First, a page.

[PROVISIONAL TRANSLATION FROM Persian]

 

[Translator’s notes appear in square brackets.]

[Personal information has been redacted.]

[The excerpt below is from the section of the article that pertains to the Baha’i Faith]

 

 

[Newspaper:] Ettelaat

[Issue No.:] 7063

 

Forty Years Ago on This Day

Briefing by Sir Denis [on] Ross, the Famous British Orientalist

…..In the mid-19th century in Iran, a man claimed to be a prophet and called himself the Bab. He claimed to be the link between the believers and the Promised Imam, and that he was His intermediary with the people. He soon set himself and his early believers to diffuse his cause and message. He earned himself followers who were then called Babis.

In the year 1850, while he was yet 29 years old, he was slain as a result of the enmity of the Muslim clergy. In 1852, after his execution, there was an assassination attempt on the Shah, which was unsuccessful, and the Babis were said to be its agents. Hence, many of them were targeted and killed [without any legal trial]. One of those famous Babis was Tahirih Qurat’ul Ain, who was condemned to death. She was also a famous poetess who improvised poems when she was taken to the execution site.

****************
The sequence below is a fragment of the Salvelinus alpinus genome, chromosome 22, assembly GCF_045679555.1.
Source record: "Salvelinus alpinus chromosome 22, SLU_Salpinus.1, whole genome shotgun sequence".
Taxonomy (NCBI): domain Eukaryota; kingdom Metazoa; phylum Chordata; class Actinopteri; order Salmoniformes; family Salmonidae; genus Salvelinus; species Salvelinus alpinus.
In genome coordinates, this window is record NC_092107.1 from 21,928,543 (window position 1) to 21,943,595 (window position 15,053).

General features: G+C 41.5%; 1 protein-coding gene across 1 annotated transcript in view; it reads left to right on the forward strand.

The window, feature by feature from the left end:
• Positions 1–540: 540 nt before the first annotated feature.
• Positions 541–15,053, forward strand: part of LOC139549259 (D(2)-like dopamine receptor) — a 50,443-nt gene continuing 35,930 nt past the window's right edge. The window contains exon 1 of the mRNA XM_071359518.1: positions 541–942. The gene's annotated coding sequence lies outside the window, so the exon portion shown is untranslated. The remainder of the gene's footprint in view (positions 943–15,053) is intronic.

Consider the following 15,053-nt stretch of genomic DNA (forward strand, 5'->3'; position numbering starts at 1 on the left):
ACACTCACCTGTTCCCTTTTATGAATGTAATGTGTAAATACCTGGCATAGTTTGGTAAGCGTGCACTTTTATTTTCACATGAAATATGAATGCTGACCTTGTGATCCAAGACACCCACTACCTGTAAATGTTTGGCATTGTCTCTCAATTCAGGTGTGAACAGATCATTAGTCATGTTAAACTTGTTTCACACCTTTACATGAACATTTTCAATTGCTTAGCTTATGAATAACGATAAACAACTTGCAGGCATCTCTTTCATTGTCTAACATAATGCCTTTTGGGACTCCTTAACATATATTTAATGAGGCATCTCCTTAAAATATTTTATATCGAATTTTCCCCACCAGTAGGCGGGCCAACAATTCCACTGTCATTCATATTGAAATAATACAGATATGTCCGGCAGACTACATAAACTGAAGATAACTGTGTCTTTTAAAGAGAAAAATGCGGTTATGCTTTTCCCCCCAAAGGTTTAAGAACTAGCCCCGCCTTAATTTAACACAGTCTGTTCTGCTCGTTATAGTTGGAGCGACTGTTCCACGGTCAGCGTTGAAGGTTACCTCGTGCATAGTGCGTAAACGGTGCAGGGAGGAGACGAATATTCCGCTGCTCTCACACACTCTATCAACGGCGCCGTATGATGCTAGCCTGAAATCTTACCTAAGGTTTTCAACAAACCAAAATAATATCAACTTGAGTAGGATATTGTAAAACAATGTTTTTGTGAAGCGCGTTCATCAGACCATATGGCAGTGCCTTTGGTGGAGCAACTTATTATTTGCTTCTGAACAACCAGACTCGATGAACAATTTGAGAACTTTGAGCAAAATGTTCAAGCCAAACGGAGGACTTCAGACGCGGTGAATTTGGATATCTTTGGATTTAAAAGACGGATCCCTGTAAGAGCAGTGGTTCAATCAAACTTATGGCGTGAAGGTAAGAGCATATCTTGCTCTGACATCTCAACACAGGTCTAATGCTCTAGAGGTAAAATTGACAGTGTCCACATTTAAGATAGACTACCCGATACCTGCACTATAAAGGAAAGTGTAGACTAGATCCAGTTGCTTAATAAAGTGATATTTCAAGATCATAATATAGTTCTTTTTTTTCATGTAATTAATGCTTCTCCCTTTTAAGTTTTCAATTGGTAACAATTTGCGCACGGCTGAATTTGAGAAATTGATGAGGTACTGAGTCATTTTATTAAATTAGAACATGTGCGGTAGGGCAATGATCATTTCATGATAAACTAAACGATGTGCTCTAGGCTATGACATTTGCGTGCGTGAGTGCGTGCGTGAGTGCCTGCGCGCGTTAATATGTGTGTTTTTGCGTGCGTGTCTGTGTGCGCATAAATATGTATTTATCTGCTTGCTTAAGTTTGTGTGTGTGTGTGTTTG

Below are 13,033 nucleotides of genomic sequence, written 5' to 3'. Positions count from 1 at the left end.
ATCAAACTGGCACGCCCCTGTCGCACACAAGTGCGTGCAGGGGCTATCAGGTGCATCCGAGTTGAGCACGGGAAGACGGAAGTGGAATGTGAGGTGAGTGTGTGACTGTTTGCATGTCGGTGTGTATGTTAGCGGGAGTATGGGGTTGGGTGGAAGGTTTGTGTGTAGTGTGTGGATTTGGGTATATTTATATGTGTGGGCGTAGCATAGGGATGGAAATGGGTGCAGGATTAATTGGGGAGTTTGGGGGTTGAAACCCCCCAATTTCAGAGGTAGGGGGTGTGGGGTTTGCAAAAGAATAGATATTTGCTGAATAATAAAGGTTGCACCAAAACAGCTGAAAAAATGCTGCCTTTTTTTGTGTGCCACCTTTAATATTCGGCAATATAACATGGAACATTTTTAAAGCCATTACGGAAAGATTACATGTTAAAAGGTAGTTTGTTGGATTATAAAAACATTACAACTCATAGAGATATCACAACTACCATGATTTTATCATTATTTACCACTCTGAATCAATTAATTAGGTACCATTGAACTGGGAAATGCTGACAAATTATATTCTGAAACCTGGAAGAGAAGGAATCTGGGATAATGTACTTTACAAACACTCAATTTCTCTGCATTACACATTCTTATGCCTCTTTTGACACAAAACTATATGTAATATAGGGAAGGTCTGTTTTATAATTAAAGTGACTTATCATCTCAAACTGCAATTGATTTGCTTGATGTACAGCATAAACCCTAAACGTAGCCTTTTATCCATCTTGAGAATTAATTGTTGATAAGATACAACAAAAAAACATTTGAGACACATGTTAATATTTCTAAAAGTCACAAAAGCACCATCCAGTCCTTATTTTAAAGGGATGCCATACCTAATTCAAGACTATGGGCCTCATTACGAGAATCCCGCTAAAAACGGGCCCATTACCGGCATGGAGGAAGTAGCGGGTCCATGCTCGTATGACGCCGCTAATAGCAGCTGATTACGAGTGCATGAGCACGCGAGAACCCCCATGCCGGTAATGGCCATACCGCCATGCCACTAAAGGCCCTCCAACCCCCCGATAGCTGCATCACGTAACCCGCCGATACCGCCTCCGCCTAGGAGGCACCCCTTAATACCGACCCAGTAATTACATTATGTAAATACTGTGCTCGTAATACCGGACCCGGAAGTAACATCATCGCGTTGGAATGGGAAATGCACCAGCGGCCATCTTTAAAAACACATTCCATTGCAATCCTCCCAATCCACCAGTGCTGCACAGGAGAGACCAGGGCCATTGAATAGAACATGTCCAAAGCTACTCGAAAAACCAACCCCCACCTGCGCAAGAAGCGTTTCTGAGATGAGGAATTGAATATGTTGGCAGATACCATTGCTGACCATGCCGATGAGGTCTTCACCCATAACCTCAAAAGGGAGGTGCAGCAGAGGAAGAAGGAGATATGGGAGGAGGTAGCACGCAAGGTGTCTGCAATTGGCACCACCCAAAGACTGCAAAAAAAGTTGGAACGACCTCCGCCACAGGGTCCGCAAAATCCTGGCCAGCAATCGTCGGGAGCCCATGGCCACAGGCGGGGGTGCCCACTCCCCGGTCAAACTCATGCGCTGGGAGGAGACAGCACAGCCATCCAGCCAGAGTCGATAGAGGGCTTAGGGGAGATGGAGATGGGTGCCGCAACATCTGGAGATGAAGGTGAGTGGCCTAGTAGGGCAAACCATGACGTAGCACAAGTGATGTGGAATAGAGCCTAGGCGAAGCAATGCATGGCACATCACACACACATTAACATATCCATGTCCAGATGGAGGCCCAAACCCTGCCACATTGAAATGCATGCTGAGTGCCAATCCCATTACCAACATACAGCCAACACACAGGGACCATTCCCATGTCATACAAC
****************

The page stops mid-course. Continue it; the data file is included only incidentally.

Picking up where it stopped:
In 1864, all those who openly confessed to being Babis were banished from Iran and resided in Akka and Syria. In those same years, one of the followers of the Bab, named Baha’u’llah, claimed to be the promised Imam, whom the Bab had foretold. He established his own set of beliefs and found disciples, who were later called Baha’is. Nowadays, his grandson is the head of Baha’is and lives in Haifa.

Quoted from Ettelaat, 11 Bahman 1309 [31 January 1931]

[Picture:] Tahirih Qurat’ul Ain